The goal of the U.S. Renewable Fuel Standard is to increase the use of alternative fuels in the transportation fuels mix. Emerson’s Alan Novak, leader of the alternative energy industry team, looks at this law versus the realities of today’s energy demand.
As discussed in a previous post, the Renewable Fuels Standard (RFS) and the Renewable Fuels Standard 2 (RFS2, technically the Energy Investment and Security Act of 2007) have been the primary drivers behind the dramatic growth in the US Renewable Fuels industry.
RFS2 mandated volumes:
Current corn ethanol production (the dominant US renewable fuel):
While there have been periodic attempts to revisit the standard, most notably during the 20XX drought, there have rarely been serious discussions around outright repeal or modification of the volume mandates proscribed.
That appears to be changing.
The greater interest in re-visiting the standard is driven by something few anticipated in 2007–the declining demand for gasoline in the US. Rather than the steady 1-3% increase in gasoline consumption that was expected in 2007, demand that year actually served as a high water market and consumption has been falling ever since.
Since the maximum allowable ethanol blend for automobile fuel is currently 10 percent (85 percent ethanol-E85 is also available for flex fuel vehicles but its adoption has been slow), the available market for ethanol is set at 10 percent of current gasoline demand. This limit is the basis for something called the “blend wall”, the maximum amount of ethanol required to meet US fuel demand. Falling gasoline demand has resulted in a situation where the RFS mandated ethanol blend volume (900 M barrel/day) now exceeds market demand (895 M barrel/day as of March 2013).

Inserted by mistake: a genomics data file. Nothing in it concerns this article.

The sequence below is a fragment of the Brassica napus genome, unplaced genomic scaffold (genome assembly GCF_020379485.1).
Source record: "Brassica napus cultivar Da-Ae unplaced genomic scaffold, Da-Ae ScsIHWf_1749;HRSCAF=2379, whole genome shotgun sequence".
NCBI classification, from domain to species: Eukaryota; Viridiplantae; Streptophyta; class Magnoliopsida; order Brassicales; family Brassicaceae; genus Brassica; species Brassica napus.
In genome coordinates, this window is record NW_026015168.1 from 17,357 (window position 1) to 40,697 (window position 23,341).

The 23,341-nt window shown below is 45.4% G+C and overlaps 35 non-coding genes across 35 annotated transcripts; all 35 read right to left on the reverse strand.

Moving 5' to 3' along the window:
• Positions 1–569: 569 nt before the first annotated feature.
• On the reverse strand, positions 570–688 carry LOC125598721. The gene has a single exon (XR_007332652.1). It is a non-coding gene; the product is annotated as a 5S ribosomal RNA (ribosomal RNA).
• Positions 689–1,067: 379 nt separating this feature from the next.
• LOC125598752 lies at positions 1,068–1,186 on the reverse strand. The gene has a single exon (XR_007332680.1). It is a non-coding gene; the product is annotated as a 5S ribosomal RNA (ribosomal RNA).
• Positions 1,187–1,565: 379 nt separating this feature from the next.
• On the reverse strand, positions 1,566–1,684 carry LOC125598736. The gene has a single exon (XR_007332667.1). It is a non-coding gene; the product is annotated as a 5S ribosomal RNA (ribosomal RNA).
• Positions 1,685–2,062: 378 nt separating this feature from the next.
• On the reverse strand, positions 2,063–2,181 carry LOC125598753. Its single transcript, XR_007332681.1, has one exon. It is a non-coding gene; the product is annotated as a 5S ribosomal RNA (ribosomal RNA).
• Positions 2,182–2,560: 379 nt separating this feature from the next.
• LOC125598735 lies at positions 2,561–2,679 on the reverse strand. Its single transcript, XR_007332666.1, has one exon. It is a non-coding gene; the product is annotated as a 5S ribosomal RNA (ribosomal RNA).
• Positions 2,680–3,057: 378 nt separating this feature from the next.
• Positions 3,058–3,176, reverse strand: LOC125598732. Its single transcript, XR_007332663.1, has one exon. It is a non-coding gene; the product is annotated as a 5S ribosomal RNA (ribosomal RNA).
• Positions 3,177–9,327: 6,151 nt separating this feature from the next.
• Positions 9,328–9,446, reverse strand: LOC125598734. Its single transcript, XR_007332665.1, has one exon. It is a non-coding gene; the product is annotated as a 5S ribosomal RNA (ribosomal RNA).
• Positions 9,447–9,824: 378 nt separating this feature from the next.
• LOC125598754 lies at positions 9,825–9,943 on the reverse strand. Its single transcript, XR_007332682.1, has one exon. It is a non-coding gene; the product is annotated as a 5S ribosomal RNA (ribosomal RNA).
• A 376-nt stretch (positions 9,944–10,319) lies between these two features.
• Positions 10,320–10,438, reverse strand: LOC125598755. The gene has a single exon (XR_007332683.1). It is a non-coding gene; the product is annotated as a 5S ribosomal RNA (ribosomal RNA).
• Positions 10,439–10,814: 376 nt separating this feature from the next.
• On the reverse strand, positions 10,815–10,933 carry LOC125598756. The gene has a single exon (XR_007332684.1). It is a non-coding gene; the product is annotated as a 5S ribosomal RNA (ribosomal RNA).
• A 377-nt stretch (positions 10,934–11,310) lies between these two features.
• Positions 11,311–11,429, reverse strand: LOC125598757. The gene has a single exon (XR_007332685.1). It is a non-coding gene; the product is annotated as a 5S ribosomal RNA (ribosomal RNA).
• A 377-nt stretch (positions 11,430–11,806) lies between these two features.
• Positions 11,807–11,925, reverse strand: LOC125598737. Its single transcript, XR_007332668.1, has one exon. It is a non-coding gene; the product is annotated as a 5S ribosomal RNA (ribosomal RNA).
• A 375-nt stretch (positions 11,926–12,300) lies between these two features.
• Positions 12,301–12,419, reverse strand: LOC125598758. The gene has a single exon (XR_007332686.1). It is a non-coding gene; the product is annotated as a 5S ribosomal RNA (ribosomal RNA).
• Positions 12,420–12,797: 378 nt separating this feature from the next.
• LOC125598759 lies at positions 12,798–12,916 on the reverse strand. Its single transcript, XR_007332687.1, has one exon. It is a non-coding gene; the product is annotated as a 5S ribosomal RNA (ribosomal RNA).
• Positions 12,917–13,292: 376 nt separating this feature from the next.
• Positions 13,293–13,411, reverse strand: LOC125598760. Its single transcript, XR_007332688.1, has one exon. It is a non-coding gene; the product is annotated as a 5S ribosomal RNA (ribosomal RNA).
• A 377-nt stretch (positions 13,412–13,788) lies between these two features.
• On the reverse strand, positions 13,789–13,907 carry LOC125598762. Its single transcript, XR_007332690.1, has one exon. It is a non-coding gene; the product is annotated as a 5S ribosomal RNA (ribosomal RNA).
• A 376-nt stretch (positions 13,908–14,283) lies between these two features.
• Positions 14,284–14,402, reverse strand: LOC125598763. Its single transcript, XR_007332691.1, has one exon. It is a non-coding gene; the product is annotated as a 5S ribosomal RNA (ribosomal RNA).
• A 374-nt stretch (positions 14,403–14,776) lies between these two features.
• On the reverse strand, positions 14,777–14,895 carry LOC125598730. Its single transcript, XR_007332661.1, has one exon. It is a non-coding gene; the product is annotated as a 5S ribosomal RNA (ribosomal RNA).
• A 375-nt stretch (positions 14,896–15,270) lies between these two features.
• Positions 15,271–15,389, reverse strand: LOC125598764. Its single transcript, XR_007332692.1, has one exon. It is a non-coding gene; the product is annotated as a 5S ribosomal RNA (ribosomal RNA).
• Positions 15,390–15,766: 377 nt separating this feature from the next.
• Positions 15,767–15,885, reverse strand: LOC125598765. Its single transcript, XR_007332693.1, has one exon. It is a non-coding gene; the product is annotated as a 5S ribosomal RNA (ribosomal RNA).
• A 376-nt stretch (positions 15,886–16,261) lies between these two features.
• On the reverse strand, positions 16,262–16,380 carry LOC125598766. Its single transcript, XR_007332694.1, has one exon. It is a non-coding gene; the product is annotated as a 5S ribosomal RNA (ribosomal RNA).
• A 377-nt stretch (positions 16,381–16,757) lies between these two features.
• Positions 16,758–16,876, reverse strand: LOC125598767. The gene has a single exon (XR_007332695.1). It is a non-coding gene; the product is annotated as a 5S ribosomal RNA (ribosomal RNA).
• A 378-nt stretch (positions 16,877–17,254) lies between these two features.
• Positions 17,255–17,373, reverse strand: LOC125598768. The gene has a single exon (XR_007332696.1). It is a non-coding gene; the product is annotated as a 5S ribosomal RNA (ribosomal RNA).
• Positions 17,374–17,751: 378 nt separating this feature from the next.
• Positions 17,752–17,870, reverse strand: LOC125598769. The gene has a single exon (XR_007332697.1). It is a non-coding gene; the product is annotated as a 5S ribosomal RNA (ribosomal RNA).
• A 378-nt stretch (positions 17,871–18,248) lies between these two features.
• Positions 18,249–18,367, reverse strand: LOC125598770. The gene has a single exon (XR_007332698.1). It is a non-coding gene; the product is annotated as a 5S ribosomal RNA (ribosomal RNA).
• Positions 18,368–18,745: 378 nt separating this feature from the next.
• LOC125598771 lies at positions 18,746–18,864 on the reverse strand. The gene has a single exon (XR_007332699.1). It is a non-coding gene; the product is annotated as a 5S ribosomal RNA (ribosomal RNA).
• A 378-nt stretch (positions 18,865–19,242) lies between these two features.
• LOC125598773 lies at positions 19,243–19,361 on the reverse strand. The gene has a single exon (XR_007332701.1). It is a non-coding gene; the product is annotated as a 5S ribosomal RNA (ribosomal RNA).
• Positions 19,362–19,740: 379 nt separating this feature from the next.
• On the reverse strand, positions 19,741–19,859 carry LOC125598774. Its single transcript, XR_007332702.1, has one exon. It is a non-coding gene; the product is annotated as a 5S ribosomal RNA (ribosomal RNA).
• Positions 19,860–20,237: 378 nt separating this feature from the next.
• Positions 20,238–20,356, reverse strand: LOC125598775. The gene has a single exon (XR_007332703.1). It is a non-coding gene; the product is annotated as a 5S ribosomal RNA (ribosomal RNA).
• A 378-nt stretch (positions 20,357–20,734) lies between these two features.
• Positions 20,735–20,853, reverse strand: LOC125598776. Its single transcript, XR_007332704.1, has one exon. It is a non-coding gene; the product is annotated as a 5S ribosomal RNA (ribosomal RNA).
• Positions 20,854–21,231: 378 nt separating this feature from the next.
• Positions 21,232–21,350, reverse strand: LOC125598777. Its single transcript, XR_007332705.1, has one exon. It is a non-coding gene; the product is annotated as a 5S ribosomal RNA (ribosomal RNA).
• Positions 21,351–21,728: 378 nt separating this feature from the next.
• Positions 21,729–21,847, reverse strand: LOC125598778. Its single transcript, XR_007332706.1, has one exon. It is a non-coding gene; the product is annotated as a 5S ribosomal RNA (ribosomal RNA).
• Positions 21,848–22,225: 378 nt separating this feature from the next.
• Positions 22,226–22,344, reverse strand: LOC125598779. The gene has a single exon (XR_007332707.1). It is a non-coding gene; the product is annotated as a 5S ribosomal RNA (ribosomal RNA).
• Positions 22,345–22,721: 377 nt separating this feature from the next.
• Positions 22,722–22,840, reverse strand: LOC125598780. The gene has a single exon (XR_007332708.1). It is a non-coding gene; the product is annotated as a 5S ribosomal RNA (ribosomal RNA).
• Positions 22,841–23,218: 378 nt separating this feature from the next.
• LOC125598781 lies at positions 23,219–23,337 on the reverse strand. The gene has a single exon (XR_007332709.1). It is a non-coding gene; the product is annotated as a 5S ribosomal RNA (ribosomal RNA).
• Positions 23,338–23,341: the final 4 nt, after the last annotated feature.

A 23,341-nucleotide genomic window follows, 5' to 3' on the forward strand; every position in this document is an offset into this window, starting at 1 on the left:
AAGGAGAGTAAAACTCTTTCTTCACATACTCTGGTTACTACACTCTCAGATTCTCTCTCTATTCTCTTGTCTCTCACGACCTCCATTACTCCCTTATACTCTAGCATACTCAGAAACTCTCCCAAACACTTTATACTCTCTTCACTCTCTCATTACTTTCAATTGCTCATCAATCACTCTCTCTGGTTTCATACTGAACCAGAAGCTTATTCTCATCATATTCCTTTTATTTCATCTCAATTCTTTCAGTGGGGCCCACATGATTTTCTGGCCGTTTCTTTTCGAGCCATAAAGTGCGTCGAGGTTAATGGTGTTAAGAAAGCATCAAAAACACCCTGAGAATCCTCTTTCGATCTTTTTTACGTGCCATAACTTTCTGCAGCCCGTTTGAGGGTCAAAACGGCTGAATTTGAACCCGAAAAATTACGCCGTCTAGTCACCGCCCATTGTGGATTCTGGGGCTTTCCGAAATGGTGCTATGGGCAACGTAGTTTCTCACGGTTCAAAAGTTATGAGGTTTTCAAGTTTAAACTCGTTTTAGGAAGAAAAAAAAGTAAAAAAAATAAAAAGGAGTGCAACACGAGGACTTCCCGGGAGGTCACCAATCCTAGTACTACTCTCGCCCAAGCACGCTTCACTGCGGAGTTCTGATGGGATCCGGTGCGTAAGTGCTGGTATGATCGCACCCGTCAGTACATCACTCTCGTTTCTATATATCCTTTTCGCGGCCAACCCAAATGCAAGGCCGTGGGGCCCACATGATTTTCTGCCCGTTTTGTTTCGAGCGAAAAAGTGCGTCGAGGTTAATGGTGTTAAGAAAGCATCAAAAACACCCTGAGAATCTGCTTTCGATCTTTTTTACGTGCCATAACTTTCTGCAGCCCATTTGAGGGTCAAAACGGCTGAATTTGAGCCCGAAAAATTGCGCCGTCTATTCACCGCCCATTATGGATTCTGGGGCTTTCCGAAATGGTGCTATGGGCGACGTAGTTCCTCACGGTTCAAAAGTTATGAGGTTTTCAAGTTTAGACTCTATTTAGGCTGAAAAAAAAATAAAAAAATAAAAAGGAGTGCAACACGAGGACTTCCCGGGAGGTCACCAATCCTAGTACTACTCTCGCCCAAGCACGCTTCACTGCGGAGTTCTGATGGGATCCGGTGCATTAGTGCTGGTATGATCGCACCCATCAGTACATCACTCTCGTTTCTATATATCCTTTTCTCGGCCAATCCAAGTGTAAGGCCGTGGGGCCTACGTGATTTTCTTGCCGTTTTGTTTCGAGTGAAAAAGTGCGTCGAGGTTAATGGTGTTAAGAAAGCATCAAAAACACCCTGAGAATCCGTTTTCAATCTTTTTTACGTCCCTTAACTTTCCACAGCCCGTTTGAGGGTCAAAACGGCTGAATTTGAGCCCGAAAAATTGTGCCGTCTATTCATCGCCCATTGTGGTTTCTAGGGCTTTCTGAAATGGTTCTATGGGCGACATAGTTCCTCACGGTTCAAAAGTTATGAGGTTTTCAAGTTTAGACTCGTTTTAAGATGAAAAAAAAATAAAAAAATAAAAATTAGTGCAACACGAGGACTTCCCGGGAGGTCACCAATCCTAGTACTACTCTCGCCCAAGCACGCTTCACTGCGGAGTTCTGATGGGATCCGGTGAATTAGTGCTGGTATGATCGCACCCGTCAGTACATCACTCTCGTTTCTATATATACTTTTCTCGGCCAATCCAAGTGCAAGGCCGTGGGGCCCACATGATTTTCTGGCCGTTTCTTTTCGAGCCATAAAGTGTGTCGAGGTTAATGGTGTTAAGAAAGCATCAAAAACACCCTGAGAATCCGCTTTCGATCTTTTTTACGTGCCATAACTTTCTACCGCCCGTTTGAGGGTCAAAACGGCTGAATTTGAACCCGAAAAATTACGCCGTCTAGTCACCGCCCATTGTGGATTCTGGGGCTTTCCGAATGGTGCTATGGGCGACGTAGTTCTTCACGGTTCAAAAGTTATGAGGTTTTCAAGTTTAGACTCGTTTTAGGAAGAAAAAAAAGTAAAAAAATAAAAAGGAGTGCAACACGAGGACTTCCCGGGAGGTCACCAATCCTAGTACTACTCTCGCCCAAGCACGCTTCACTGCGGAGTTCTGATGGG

So how do gasoline suppliers address this imbalance? Through the purchase of Renewable Identification Numbers (RINs), which are credits issued by producers or blenders of renewable fuels. As the blend wall approached, the cost of RINs has soared. RINs allow producers to meet the RFS mandates even if there is insufficient fuel demand.
If gasoline demand continues to decrease, the gap between available market and the RFS mandate will continue to increase resulting in increasing demand for RINs to offset the difference. Since producers purchase these credits, they directly impact the final consumer cost of gasoline.
What are the options to resolve this mismatch? Three options would be: lower the required blend volume; increase the available market (higher blend percentage); or tie the mandate to the actual underlying demand. Only time will tell which option is selected.